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Abstract Title: Investigating the impact of question style on the resources that students use in written responses: an example from mechanical pulse reflection
Abstract: The resources theoretical framework models thinking as the activation of pieces of knowledge that are context-sensitive. In this poster, we illustrate that in the context of mechanical pulse reflection, students seem to use different kinds of ideas to answer different kinds of conceptual physics questions. In a preliminary study, we analyzed written responses to questions about reflection of mechanical pulses, from students from three universities. Some of these responses rely on principles or rules for superposition and reflection or problem-solving steps, while other responses rely on ideas about forces, energy, and motion. Our preliminary results suggest that questions that ask students to predict an outcome of some physical process more commonly elicit principles, rules, and procedures, while questions that ask students to explain a given outcome more commonly elicit ideas about forces, energy, and motion. This kind of context-sensitivity may have implications for the design of research and instruction.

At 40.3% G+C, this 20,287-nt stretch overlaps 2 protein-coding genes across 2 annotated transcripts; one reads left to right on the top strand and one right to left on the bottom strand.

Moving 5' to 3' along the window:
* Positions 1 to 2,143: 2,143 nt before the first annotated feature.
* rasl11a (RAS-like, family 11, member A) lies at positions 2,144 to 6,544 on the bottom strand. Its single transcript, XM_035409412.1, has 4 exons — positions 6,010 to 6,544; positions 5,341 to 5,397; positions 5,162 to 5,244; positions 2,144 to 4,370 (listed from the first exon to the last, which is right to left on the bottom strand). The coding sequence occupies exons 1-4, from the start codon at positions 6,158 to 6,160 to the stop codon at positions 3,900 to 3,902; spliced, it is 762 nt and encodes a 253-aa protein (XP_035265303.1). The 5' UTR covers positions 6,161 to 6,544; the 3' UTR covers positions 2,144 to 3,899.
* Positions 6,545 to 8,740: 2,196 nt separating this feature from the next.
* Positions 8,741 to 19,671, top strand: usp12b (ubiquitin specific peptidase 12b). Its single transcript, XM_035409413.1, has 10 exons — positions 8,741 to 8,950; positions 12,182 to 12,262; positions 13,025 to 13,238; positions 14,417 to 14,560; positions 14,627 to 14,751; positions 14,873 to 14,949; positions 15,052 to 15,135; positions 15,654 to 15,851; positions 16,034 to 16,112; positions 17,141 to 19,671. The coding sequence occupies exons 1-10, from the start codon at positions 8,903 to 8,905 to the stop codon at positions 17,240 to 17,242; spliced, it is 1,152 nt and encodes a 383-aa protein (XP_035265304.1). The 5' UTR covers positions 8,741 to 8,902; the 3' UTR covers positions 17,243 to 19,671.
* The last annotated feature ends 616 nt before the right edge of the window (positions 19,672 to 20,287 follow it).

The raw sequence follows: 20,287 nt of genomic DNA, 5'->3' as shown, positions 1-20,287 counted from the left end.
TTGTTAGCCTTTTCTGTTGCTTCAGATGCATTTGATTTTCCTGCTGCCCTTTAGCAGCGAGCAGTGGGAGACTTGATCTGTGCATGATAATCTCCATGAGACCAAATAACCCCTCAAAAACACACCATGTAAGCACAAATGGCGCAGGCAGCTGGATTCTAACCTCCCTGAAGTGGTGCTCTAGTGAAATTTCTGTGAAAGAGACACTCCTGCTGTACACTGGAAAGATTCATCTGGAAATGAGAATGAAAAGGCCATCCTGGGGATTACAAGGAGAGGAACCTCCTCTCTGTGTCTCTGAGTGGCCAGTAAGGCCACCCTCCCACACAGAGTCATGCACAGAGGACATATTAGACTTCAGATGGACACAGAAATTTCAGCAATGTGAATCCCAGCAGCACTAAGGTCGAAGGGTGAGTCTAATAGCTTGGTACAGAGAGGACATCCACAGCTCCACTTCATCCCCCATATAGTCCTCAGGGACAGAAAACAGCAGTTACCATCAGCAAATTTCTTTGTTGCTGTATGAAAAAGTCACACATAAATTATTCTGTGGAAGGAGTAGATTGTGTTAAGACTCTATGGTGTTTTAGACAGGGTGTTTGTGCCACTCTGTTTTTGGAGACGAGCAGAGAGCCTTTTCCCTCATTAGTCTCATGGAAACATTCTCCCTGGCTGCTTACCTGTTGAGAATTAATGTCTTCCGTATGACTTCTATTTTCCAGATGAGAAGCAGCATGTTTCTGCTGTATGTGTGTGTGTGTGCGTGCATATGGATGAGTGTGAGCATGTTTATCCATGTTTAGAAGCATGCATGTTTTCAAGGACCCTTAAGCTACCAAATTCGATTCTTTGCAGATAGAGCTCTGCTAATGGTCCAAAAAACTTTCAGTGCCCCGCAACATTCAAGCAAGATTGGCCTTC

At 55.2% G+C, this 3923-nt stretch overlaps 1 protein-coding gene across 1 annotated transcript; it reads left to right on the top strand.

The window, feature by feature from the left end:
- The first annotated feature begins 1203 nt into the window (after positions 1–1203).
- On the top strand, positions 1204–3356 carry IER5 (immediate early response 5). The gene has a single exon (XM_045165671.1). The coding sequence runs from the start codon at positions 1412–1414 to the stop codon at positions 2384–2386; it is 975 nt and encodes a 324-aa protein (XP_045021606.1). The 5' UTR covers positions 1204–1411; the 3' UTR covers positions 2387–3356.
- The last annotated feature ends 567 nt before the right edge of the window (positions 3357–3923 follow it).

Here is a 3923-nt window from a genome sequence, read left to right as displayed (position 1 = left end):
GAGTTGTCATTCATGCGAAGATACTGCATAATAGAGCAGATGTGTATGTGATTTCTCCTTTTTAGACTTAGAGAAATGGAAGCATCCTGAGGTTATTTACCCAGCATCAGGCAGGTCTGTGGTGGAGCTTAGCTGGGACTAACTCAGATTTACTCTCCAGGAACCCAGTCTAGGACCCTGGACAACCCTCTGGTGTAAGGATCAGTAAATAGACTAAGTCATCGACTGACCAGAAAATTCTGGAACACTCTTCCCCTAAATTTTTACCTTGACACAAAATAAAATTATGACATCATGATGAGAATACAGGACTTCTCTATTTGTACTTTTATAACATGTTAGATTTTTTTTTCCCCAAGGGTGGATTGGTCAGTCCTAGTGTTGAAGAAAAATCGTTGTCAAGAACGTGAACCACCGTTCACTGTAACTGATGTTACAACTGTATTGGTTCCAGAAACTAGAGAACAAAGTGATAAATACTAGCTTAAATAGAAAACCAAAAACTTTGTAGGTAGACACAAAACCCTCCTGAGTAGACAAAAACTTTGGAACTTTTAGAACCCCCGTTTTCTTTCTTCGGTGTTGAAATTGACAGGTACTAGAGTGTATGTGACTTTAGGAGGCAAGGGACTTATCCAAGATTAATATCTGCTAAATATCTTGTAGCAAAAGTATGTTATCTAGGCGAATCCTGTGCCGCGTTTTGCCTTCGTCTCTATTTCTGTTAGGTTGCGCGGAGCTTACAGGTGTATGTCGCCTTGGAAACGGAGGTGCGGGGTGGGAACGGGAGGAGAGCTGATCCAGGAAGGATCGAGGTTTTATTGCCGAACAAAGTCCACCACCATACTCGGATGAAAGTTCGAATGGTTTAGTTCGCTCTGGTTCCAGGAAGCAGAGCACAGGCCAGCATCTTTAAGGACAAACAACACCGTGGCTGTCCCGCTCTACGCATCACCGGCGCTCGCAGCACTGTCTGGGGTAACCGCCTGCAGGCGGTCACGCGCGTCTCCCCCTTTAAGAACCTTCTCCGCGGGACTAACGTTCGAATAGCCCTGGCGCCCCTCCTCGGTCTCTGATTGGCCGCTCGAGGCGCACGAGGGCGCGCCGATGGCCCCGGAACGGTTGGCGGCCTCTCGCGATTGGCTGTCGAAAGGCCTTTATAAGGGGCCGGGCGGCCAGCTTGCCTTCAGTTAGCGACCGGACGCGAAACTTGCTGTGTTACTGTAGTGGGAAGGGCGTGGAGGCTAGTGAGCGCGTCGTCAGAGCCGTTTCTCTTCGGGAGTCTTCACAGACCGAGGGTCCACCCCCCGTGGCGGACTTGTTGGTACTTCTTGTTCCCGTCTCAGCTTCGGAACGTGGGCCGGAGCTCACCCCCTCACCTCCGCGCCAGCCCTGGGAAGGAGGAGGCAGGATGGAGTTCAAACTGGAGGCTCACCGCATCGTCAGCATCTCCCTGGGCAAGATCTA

Abstract Type: Contributed Poster Presentation
Session Time: Poster Session II
Poster Number: B69
Contributed Paper Record: Contributed Paper Information
Contributed Paper Download: Download Contributed Paper

Author/Organizer Information

Primary Contact: Lisa M. Goodhew
University of Washington - Seattle
3910 15th Ave NE
Seattle, WA 98195
Phone: 3035878579
Co-Author(s)
and Co-Presenter(s)
Amy D. Robertson, Seattle Pacific University
Paula R. L. Heron, University of Washington - Seattle
Rachel E. Scherr, University of Washington - Bothell

Contributed Poster

Contributed Poster: Download the Contributed Poster